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Foreign governments unhappy over cash crunch

An Indian vendor displays wallets made from replica prints of the demonetised 500 and 1000 INR currency notes prints for sale at a stall in Mumbai on November 22, 2016. India's Prime Minister Narendra Modi announced on November 8 that that 500 and 1,000 rupee ($7.50, $15) bills -- 85 percent of the cash in circulation -- would cease to be legal tender in a crackdown on fraud and tax evasion. The move -- which saw the notes withdrawn from circulation just hours after the announcement -- was initially welcomed, but frustrations have mounted in the largely cash-reliant country where millions have been left without enough to cover their daily needs. / AFP PHOTO / INDRANIL MUKHERJEE

New Delhi:Anguished over restrictions on withdrawals by their embassies, many foreign governments are contemplating reciprocal measures against Indian missions abroad terming the measures as a “serious breach” of Vienna Convention.

In strong comments, Frank Hans Dannenberg Castellanos, Dean of Diplomatic Corps who represents the voice of 157 foreign missions here, said the “buck stops” at Prime Minister Narendra Modi’s door and he should intervene to resolve the issue soon.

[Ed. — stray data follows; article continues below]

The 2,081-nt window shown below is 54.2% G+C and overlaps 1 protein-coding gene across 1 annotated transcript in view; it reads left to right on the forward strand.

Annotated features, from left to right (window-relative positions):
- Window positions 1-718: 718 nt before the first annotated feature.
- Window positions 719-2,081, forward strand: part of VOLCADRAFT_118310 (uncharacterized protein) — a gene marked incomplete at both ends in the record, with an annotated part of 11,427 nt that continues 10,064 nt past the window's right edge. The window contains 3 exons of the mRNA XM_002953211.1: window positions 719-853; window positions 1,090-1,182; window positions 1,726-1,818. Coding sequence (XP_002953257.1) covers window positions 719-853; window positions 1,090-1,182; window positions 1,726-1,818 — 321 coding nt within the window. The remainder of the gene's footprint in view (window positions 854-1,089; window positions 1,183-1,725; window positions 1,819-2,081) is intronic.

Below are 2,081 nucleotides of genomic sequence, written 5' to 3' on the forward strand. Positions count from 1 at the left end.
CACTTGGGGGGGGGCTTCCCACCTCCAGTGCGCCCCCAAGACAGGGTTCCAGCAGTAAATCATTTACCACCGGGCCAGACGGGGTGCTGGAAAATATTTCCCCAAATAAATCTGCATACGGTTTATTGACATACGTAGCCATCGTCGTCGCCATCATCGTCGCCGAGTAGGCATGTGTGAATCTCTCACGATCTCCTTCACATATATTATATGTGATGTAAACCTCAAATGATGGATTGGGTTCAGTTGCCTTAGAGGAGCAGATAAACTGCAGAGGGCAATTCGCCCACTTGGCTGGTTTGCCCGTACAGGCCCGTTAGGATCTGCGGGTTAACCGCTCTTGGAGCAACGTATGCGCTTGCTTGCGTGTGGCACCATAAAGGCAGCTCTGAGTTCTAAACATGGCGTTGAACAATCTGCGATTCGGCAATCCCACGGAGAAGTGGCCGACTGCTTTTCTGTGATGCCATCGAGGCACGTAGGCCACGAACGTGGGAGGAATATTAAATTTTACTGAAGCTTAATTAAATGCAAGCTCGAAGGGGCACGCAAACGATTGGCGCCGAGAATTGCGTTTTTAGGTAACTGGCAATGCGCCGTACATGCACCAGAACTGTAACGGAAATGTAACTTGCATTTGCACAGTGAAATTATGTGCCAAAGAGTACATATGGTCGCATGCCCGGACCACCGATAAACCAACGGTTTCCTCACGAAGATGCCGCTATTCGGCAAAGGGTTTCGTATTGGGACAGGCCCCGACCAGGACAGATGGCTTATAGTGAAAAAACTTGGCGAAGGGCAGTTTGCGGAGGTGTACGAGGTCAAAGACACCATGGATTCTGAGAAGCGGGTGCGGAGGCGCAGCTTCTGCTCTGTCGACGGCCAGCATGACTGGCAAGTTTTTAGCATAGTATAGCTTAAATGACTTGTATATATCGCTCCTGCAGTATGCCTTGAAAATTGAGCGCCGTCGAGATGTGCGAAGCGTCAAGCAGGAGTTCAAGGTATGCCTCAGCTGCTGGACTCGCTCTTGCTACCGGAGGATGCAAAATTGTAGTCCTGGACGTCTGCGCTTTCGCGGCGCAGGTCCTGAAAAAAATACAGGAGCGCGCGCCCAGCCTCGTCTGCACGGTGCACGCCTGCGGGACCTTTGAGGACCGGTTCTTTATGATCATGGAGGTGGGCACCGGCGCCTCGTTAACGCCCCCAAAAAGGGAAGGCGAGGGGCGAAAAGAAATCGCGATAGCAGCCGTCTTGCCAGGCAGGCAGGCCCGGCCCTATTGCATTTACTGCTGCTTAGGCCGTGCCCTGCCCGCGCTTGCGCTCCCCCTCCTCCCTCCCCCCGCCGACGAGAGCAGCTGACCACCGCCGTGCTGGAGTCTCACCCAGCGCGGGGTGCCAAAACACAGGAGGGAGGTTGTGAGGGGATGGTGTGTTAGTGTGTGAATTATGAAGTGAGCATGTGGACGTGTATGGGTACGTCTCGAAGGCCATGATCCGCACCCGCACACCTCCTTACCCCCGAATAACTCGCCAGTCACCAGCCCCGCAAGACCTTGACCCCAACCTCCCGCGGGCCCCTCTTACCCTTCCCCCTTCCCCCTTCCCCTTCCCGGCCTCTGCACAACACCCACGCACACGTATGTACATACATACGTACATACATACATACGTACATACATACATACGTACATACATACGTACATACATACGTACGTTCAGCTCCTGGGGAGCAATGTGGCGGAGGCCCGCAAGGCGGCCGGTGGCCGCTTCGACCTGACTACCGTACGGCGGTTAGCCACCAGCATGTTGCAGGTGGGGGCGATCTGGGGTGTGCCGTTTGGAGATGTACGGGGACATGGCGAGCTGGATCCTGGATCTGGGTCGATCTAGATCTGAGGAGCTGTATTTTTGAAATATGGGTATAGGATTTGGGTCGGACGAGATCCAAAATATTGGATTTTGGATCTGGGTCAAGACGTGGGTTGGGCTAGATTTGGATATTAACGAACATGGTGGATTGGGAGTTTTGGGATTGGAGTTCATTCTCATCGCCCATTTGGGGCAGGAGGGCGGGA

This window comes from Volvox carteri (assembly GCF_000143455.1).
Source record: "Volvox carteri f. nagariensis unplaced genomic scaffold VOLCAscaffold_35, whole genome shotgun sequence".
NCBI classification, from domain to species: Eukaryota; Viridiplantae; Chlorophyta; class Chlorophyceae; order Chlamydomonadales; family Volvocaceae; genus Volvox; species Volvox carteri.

“The fact that we cannot access our own funds in our bank accounts is a serious breach of Vienna convention and international diplomatic principles. This is the main constraint of a lot of ambassadors,” he said adding the Rs 50,000 a week cap on withdrawal must be lifted.

Castellanos, Ambassador of the Dominican Republic, said a number of embassies upset by India’s restrictions were studying the possibility of “reciprocating” similar steps against Indian diplomats in their countries.

At the same time, he hoped the issue will be resolved soon and that such action by foreign governments will not be required.

“I am not saying all governments will do that but there might be governments who are already studying the possibility of raciprocating through Indian diplomats in their countries,” Castellanos told PTI.

He said he was just expressing the concensus view of 157 missions and their disappointment over government’s lack of response.

He said had written a letter to External Affairs Minister Sushma Swaraj and the Chief of Protocol expressing concern over the restrictions on withdrwal of funds in the wake of the demonetisation drive.

“I think at the end of the day the buck stops at his (PM) door.. He is the one who has to decide whether diplomats will have the ability to withdraw bigger amounts from their accounts,” said the Dean of Diplomatic Corps. .